The Victorian Curriculum Maintenance Manager responsible for the EAL Framework, Nadia Casarotto,  presented a thorough overview of the curriculum, its rationale and structure. A back-to-basics explanation of Units of Competency was presented by VicTESOL Vice President Angela Di Sciascio who highlighted some of the particular features that appear in Units from the curriculum.

This was then followed by a dynamic panel discussion, with panel members drawn from a range of providers across Victoria: regional and metro, large and small, TAFE and ACE. The panel members shared their experiences of designing programs using the Framework in a spirit of openness that was greatly appreciated by attendees. There was lots of chatter in the chat room and a broad range of questions asked.

Stay tuned for further PL events on the Victorian EAL Framework Curriculum!

VicTESOL will be running a webinar for teachers new to the Victorian EAL Framework curriculum for Adult TESOL in Week 6 of Term 1, 2022. Stay tuned for more details. We look forward to seeing you there.

 

Edwin Creely, Katrina Tour, Peter Waterhouse & Elizabeth Keenan Thursday 4 November, 4-5:30pm, online  https://youtu.be/PTUJFmc2CWA During the session participants contributed to these documents in their discussions. Flipped Learning : https://docs.google.com/document/d/1iINgmm2ub4pkS-nG_OsXAYP0H9r_L0GUUgvhuAirBtg/edit?usp=sharing Hybrid Learning: https://docs.google.com/document/d/1KYkyRh08-sxbCm9e9L6ljjBzRPmaixn-4Uum2mUdR1Y/edit?usp=sharing The script used by Elizabeth Keenan in the Carringbush part of the presentation is available here: The COVID-19 pandemic and subsequent lockdowns have…

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Tuesday 19 October, 4:00-5:30pm (AEST) Online Webinar The arrival of the pandemic saw a fast and impressive pivot to remote learning for all sectors of EAL. But as we move our way forward into a new normal, has the pandemic led to a re-imagining of the future of adult EAL delivery? In this event, a range of adult…

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Thursday 3 June, 2021, 4-5pm

Online Event – Presentation and Conversation Rooms

This was an opportunity for teachers who are at a similar stage of their careers to share practice with teachers from other schools and institutions. A big part of this session was EAL resource sharing with Jennifer Peck from the Languages and Multicultural Education Resource Centre (LMERC) and and Eileen Wan (Blackburn English Language School). They presented on LMERC’s online and physical resources. This session was for pre-service teachers and early-career teachers (0-2 years) of EAL students, and teachers who are new to teaching EAL students.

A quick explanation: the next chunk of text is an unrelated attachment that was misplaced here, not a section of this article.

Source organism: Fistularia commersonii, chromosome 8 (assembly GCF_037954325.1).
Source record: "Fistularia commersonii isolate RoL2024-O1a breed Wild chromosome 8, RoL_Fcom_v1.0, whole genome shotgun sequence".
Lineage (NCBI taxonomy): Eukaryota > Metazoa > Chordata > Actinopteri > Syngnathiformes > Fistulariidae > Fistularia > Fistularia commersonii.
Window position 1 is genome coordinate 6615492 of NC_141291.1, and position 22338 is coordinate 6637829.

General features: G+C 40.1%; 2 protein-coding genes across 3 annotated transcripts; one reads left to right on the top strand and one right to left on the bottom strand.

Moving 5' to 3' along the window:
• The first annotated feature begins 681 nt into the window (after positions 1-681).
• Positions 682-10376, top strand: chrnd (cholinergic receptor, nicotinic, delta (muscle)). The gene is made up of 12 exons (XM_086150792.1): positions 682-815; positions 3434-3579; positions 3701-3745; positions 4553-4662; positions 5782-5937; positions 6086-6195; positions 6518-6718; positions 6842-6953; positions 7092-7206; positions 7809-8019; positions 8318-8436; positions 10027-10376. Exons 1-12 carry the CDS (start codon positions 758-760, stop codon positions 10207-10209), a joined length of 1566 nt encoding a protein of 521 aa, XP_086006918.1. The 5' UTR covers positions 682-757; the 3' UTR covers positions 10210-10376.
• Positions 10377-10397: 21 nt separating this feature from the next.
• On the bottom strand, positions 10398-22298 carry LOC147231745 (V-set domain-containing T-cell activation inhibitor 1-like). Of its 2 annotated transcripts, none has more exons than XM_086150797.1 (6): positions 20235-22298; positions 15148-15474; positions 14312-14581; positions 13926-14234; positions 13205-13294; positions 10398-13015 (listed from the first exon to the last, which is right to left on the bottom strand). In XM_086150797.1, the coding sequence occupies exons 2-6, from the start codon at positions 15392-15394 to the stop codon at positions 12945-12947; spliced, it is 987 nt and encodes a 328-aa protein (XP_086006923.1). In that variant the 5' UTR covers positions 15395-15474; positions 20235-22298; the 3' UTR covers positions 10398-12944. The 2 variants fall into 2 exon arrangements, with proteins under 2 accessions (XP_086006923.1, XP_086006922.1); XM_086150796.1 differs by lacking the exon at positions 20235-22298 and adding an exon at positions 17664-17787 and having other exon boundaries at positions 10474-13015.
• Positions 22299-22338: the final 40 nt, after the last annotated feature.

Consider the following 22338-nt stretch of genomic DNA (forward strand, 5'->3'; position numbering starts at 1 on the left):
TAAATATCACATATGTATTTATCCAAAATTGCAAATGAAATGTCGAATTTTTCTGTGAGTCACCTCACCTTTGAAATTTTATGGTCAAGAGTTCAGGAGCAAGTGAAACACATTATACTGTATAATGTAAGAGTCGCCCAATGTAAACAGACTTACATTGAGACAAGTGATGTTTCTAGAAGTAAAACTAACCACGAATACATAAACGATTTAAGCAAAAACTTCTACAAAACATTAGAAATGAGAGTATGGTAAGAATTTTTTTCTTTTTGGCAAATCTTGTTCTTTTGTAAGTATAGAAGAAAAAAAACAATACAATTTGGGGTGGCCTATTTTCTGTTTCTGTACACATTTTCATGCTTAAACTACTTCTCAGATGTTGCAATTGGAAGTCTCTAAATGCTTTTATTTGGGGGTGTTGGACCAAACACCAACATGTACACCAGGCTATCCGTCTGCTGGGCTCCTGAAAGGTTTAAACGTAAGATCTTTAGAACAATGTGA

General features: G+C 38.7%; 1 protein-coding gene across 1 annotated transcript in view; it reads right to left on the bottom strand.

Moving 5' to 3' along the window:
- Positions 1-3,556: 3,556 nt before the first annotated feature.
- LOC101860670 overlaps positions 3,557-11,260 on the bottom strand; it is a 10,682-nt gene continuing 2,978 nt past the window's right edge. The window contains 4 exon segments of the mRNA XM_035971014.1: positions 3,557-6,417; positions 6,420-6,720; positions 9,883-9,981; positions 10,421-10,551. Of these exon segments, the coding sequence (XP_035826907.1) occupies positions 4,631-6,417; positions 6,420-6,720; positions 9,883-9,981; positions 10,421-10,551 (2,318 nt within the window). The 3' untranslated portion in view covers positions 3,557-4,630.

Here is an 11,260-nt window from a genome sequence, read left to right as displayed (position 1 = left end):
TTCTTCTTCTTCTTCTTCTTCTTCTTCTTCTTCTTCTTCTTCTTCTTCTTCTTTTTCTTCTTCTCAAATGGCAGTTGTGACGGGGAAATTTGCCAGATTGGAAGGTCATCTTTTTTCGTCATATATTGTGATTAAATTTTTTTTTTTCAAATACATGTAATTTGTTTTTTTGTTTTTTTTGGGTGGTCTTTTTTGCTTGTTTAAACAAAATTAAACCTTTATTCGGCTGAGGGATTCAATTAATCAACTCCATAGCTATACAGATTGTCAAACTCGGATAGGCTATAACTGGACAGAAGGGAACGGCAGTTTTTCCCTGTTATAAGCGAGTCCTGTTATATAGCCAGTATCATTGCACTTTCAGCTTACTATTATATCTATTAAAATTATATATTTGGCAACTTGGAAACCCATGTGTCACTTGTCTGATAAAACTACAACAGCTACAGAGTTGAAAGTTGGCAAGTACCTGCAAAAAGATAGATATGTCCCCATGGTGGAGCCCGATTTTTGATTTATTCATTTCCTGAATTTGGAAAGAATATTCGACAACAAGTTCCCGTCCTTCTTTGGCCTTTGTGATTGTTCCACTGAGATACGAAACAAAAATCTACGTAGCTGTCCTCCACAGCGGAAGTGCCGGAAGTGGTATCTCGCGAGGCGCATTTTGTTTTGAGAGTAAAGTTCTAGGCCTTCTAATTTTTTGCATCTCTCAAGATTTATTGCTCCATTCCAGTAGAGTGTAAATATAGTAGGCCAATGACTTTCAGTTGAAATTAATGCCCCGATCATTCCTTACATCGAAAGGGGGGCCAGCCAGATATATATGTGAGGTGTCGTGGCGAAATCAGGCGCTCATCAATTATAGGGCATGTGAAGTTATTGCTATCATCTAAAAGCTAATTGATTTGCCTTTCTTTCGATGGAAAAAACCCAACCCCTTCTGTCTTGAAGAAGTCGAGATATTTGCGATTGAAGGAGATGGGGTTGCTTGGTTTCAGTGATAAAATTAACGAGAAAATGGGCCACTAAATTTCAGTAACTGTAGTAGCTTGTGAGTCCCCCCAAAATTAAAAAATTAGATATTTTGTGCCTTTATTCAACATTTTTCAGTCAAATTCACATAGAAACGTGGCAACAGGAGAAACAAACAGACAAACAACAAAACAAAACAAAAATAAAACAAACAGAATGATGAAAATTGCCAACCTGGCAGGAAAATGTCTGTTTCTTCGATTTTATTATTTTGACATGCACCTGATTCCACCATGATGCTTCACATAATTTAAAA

Click here to access LMERC’s website.

 

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Some suggested resource links from participants in this session included:

Wednesday 5 May, 3:45-4:45pm

Online Event 

Once upon a time, a good learner was one who could just recall and repeat knowledge. However, in contemporary education we expect learners to do so much more – to locate, evaluate, articulate and create information individually or collaboratively. Reflecting this, Inquiry-based Learning (IBL) has become a popular pedagogical approach in Australian schools. Yet IBL presents unique challenges for EAL/D learners due to the complex language demands involved in problem solving and higher order thinking, as well as those required to work cooperatively with others. This workshop explored how to help EAL students participate and engage in IBL through effective planning and targeted teaching strategies that scaffold understanding, organisation and expression of ideas.

Following 14 years as a NAATI accredited translator then tertiary Spanish lecturer, April Edwards went on to gain a Master of Teaching as an EAL/D and English secondary teacher. She later took on roles as an EAL Coordinator, EAL specialist mentor to English teachers and Teaching and Learning lead teacher. She is currently training undergraduate and postgraduate pre-service teachers in the School of Education at La Trobe University as well as having worked as an EAL consultant to both the DET and the VCAA. April thrives on sharing her knowledge about 1st and 2nd language acquisition with colleagues and students alike. She does so in the belief that when Culturally and Linguistically Diverse students are supported to use their whole linguistic and cultural repertoire they can participate fully in any classroom setting.

Michelle Andrews is a Primary EAL specialist, currently coordinating the EAL program at Preston North East Primary School. Before moving to the mainstream in 2017, she worked for many years in the New Arrivals Program at Blackburn ELS, taking on a variety of roles including student wellbeing coordinator and Primary curriculum leader. She is passionate about supporting English Language learners to engage, learn and thrive in Australian schools.


Click here to access the resources used in the group activity.